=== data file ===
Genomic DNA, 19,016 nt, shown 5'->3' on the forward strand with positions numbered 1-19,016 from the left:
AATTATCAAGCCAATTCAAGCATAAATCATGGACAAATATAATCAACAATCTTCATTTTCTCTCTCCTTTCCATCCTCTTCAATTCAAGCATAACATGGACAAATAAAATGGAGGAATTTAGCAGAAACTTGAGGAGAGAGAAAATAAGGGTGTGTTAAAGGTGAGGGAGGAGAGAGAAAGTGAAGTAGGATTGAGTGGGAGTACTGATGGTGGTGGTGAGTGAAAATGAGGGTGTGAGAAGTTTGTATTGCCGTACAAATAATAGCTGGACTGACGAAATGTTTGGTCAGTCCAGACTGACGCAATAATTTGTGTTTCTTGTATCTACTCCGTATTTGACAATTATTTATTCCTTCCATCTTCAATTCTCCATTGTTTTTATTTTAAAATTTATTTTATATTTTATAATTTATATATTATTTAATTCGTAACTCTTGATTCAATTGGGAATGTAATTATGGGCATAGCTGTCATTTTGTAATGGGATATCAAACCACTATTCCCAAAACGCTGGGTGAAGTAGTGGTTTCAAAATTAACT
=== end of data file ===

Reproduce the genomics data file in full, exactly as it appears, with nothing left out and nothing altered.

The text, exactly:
Genomic DNA, 19,016 nt, shown 5'->3' on the forward strand with positions numbered 1-19,016 from the left:
AATTATCAAGCCAATTCAAGCATAAATCATGGACAAATATAATCAACAATCTTCATTTTCTCTCTCCTTTCCATCCTCTTCAATTCAAGCATAACATGGACAAATAAAATGGAGGAATTTAGCAGAAACTTGAGGAGAGAGAAAATAAGGGTGTGTTAAAGGTGAGGGAGGAGAGAGAAAGTGAAGTAGGATTGAGTGGGAGTACTGATGGTGGTGGTGAGTGAAAATGAGGGTGTGAGAAGTTTGTATTGCCGTACAAATAATAGCTGGACTGACGAAATGTTTGGTCAGTCCAGACTGACGCAATAATTTGTGTTTCTTGTATCTACTCCGTATTTGACAATTATTTATTCCTTCCATCTTCAATTCTCCATTGTTTTTATTTTAAAATTTATTTTATATTTTATAATTTATATATTATTTAATTCGTAACTCTTGATTCAATTGGGAATGTAATTATGGGCATAGCTGTCATTTTGTAATGGGATATCAAACCACTATTCCCAAAACGCTGGGTGAAGTAGTGGTTTCAAAATTAACT